Kéré’s ingenuity with materials and design solutions enabled him to build cheaply and sustainably, engaging the people for whom he designs in the entire process. At the Gando Primary School and in subsequent projects, Kéré surprised villagers by using bricks made in the village, rather than concrete, and training locals to construct the building themselves. A number of his designs also make use of eucalyptus wood, which grows across Burkina Faso and can be harvested locally.
Kéré’s mode of practice challenges the image of the architect as a singular figure, instead empowering each person who plays a role in the creation of a building to feel a sense of ownership. And by deriving architectural expression from a building’s construction and purpose, Kéré makes it visually legible. His design for the Women's Association Center in Gando, for example, incorporates locally made clay pots into the walls—both as functional element and visual signpost for women to store surplus grain.
As in the work of Louis Kahn and Glenn Murcutt, both of whom Kéré cites as key influences, one doesn’t need a course in architectural history to find meaning in his buildings. Kéré’s work, in the words of the Pritzker jury, “reminds us of what has been, and will undoubtably continue to be a cornerstone of architectural practice: a sense of community and narrative quality, which he himself is so able to recount with compassion and pride.”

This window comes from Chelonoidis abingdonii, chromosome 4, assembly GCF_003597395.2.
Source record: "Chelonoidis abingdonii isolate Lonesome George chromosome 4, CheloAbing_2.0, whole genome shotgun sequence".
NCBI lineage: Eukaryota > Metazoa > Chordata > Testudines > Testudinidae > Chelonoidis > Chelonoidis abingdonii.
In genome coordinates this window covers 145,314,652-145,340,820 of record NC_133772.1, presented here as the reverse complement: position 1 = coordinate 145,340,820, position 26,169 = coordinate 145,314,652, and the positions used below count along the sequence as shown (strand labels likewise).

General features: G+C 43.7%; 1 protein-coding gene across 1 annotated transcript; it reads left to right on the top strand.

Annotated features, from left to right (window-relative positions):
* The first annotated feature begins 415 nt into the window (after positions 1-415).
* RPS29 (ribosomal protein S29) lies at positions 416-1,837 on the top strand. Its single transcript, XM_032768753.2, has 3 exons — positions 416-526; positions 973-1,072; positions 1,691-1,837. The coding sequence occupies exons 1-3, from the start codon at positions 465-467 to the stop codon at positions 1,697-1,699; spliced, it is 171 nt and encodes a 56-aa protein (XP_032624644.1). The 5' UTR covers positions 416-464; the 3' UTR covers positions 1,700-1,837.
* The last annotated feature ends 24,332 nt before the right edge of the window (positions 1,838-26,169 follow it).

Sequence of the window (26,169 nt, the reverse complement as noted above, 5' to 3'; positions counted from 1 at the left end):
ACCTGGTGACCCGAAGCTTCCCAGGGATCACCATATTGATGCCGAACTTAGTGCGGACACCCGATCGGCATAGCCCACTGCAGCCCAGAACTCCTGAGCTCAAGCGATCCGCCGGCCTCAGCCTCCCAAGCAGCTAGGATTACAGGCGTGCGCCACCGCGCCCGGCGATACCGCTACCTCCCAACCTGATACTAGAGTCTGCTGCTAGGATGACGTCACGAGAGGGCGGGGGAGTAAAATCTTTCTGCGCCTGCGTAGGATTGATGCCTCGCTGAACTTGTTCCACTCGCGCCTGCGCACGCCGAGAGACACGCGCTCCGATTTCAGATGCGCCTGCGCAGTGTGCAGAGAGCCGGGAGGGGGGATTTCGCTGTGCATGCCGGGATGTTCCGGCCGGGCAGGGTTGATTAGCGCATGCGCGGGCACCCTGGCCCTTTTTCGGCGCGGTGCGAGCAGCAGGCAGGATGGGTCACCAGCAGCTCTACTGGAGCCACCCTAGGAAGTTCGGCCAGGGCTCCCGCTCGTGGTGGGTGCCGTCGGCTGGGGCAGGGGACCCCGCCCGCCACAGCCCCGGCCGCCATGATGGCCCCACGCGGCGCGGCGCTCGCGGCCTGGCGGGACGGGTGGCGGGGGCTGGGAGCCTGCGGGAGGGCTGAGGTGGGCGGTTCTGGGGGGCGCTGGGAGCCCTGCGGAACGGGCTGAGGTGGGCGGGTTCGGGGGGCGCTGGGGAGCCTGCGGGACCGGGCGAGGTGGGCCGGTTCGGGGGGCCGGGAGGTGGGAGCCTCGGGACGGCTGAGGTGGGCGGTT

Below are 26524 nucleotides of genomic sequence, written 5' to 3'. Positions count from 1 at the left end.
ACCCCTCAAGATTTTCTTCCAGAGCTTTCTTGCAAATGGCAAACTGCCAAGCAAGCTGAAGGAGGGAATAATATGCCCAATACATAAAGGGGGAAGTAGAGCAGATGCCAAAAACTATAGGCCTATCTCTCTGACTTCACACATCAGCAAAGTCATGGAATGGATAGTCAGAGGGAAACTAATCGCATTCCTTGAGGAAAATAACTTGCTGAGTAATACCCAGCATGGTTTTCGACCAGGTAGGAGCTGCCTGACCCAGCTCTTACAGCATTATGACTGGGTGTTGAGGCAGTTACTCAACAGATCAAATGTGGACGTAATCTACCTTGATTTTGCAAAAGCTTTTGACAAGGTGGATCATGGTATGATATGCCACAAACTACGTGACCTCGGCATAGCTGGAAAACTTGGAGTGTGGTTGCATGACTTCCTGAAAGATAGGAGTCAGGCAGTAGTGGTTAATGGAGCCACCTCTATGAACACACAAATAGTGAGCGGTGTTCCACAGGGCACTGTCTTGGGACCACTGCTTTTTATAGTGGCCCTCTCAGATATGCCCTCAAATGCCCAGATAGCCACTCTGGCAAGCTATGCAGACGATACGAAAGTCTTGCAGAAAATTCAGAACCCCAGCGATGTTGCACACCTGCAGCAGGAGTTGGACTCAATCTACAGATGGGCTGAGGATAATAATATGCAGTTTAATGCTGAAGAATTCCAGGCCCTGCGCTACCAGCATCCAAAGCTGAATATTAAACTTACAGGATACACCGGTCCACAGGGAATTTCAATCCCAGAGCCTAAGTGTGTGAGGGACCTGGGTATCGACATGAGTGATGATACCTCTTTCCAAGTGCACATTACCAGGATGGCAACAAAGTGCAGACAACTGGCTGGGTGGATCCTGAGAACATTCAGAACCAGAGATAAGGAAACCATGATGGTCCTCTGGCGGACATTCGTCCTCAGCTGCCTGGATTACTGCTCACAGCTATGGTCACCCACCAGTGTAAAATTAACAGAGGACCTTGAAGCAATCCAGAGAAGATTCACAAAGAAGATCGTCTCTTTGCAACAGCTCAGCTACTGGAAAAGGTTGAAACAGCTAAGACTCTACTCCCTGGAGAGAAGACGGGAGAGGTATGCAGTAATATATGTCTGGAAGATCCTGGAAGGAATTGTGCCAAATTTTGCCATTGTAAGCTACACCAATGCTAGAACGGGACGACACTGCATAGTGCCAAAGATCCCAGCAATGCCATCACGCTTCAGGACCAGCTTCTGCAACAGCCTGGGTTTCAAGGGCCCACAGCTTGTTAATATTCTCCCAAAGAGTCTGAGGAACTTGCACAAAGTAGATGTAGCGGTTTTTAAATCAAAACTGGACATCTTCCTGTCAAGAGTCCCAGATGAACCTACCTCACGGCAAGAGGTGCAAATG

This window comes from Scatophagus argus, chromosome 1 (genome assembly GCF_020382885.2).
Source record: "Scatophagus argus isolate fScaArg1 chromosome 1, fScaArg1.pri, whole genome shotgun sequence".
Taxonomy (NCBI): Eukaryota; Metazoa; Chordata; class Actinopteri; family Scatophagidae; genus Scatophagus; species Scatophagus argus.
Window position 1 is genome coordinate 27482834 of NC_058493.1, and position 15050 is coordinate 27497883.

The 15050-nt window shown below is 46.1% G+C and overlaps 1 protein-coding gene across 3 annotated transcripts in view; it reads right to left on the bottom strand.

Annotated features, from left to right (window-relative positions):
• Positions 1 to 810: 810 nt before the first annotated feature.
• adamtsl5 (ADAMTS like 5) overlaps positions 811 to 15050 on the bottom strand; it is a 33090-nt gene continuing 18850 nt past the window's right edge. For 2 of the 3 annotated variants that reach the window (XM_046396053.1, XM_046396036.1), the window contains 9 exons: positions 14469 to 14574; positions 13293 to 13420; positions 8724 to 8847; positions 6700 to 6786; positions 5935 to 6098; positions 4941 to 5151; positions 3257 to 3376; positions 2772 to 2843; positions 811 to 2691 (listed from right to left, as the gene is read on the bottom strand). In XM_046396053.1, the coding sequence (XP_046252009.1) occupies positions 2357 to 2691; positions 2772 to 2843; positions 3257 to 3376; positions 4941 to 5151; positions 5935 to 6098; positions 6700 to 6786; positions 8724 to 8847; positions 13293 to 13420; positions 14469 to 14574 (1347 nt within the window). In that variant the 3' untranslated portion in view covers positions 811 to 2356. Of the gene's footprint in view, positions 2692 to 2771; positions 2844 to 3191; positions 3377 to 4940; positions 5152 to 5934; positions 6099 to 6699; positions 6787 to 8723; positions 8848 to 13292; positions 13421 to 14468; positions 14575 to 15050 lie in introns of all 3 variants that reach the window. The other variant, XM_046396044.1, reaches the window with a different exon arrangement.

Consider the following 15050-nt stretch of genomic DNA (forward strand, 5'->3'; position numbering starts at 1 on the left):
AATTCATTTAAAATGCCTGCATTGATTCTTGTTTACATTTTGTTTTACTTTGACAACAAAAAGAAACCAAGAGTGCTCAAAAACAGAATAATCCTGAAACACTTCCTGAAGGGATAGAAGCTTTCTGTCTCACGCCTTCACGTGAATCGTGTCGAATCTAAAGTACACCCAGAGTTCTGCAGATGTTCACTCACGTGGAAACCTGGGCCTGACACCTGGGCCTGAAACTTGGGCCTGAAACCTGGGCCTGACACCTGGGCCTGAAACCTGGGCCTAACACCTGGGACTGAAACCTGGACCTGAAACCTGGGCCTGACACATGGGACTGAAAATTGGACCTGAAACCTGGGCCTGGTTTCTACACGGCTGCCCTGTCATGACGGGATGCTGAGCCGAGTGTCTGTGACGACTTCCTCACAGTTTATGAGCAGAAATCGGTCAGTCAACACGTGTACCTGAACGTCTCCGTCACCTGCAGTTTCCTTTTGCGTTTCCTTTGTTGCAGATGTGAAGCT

The Benin National Assembly, inspired by the West African palaver tree, is now under construction. Rendering courtesy Kéré Architecture
Until now, Kéré has completed mainly smaller projects. But he is at work on a slate of larger buildings, including his first tower, planned at the Technical University of Munich, and his Benin National Assembly in Porto-Novo, now under construction. These projects will present Kéré with new challenges, not least of which is scaling the sense of community ownership that characterizes his work in Gando into symbols for an institution or a national government.
Plans for a new Burkina Faso National Assembly are on hold following a January coup. Rendering courtesy Kéré Architecture
Kéré has been working since 2014 to answer that challenge in his own country. His design for the Burkina Faso National Assembly in Ouagadougou—a stepped pyramid with its shell accessible as a communal gathering space—presents government as an extension of the public realm. But a military coup in January put the plans for the building on hold—and cast doubt on the country’s prospects for stable democracy.
Still, Kéré is optimistic, noting that I.M. Pei waited 15 years to see his John F. Kennedy Presidential Library built. “I am lucky,” he says, “to have started this work. And now if people can learn from what I'm doing and do their best, that is great.”